In 1951, after 27 years of running the gallery, R. Drambyan left his post as Director, but his cooperation with the gallery continued for years (he was a member of the Scientific Council, an irreplaceable advisor, and in 1982 published his book “The State Gallery of Armenia” in Russian). For only a year the gallery was administered by art historian  Vahan Harutyunian and in 1952-1962 – by Ruben Parsamyan.

In this period the gallery continued its activity a steady direction, proceeding with the investigation and expansion of the collections, organization of private exhibitions of Armenian artists, and the opening of the Department of Manuscripts and Documentation Fund headed by Daniel Dznuni. The latter was assigned to prepare the “Dictionary of Armenian Art Historians”   for publication (issued in 1977) and the album “The State Gallery of Armenia”, whose introduction was written by R. Drambyan (1956). On the basis of existing collections new research departments were created. For this purpose, graduates of the I. Repin Leningrad Art Institute were recruited to staff the research department of the gallery. The successful generation change ensured future development of the research activity of the museum.

In 1946 Yerevan welcomed  the distinguished artist Bedros (Bedo) Kontradjian from Paris, who donated fifty paintings and about 600 graphic works to the museum. In 1958 another French-Armenian compatriot Hakob Arakelian organized the accumulation of famed sculptor Hakop Gurdjian’s artistic heritage, including busts, compositions, graphic works and important archive material. The total  number of works altogethercomprising to 400 pieces, was transferred  to the gallery. In 1959 the museum staged an exhibition of the sculptor’s works, which found a warm response in public, especially among young sculptors.

In 1962  the painter and stage designer Armen Chilingarian was appointed Director of the gallery after the acting Director Ruben Parsamian left the position to take up another post. In the years of his administration, the museum collections were considerably enriched on the initiative of  the art historian  of the Department of Russian and West-European Art Mary Sargsian. In this period the gallery acquired invaluable works by well-known 20th  century well-known Russian painters R. Falk, P. Filonov, I. Mashkov, A. Kariov, N. Altman and others. 17-18th century Russian icons were sent from the the museums of Kremlin, Moscow. In 1965 the first private exhibition of Robert Falk’s works was staged, with the assistance of his widow A. Shchekin-Krotovo. The exhibition was an unprecedented phenomenon in those years, as the painter had been disgraced for political reasons. This exhibition of Falk’s works was followed by another one in Novosibirsk, and later in Moscow. The gallery purchased  over a dozen works from this exhibition, and another three were gifted to the museum by the painter’s widow.

A year later, thanks to dynamic negotiations, Yerevan hosted another significant exhibition – Pablo Picasso’s graphic works from Ilya Ehrenburg’s collection.

The 1960s were especially fruitful for the enrichment of the museum collection. Aghasi and AzganushDarbinian from Paris donated 70 illustrations of La Fontaine’s fables, drawn by T. Polad, as well as 25 etchings by E. Chahine to the gallery. They also organized the transfer of over 100 works of O.Alhazian artistic heritage to the gallery. Upon his visit in Yerevan to stage a private exhibition, celebrated American artist Rockwell Kent donated 14 of his paintings to the gallery. French-Armenian sculptor Daria Kamsarakan presented two sculptures made of marble and bronze.  Following the exhibition of contemporary French-Armenian painters held by the French-Armenian Cultural Union, sixty-three of the exhibited works were sent to Armenia as a donation.Lebanese-Armenian artists also donated their axhibited works to the gallery. Invaluable were works by Italian-Armenian sculptor Nvard Zarian -twenty-three of her works have found their unique place in the Gallery’s collection of sculptures.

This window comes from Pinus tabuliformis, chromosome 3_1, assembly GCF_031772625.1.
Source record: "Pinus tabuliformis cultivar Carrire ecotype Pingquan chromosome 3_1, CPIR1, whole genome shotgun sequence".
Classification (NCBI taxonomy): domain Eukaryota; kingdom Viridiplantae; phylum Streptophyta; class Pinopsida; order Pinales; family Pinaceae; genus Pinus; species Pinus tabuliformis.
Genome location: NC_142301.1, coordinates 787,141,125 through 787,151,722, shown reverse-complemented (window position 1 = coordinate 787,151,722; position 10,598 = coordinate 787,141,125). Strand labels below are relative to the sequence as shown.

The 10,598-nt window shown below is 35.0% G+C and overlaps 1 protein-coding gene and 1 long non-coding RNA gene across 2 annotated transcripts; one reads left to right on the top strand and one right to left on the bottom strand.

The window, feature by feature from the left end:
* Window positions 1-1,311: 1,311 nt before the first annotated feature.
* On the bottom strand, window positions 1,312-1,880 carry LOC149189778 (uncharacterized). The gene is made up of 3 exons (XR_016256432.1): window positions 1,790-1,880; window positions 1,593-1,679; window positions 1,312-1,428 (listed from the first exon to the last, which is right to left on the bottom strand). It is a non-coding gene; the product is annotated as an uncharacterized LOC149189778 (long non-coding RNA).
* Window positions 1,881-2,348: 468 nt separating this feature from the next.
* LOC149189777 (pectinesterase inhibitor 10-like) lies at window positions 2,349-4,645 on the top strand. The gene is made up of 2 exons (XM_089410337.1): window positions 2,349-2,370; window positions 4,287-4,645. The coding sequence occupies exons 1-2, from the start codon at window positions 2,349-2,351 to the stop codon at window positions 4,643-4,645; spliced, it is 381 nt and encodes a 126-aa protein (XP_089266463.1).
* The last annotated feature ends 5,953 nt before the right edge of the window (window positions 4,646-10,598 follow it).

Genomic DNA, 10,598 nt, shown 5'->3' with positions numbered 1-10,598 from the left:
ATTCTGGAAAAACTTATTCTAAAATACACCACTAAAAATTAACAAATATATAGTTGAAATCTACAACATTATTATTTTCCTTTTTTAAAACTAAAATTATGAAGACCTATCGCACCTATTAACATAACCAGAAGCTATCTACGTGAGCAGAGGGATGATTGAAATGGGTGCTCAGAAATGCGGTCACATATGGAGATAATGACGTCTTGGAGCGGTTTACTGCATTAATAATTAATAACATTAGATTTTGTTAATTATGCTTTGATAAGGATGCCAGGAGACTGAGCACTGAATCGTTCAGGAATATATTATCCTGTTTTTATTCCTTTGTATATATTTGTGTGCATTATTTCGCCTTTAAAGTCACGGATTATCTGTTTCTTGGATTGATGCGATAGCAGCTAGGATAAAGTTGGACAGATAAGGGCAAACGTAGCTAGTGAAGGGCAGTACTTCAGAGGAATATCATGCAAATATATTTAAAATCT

There were of corse far more donations than those mentioned.Taking into account the acquisition of Soviet Armenian artists’ works from private and republican exhibitions and the transfers from the collections of the Ministry of Culture, one gets a better idea of the whole acquisition process.

In 1963 by the decision of the research council of the gallery, V. Baghdasarian and H.Siravian undertook the restoration of the curtain of G. Sundukian National Academic Theatre (originally designed by Martiros Sarian) Its installment in a special hall of the gallery earned the great painter’s praise.

In 1967-1986 the gallery was run by people’s artist Edward IsabekIan. The first years of his activity coincided with the construction of the new building for exhibitions (designed by architects M. Grigorian, A. Ghazarian).

In 1977 the museum was reopened with a new display of its collections. A few years later the building on Nalbandyan Street was put into use. The four floors of  the building housed the collection repositories, restoration studio, research departments, and the department of inventory  and conservation. Also opened the the research departments of sculpture, decorative-applied art and the department of branch management. This department coordinated the work of its satellite museums running in different regions of the republic, namely Etchmiadzin, Hrazdan, Jermuk, Martuni, Leninakan, Kirovakan, as well as the exhibition halls in Alaverdi and Yeghegnadzor. The main objective of the branches was to satisfy the artistic need of the population living far from the cultural centers of the capital. A collection of works of Armenian artists’ was selected from the museum collections to be displayed as a permanent exhibition in the new building. It also hosted regular thematic exhibitions and private exhibitions of  local painters.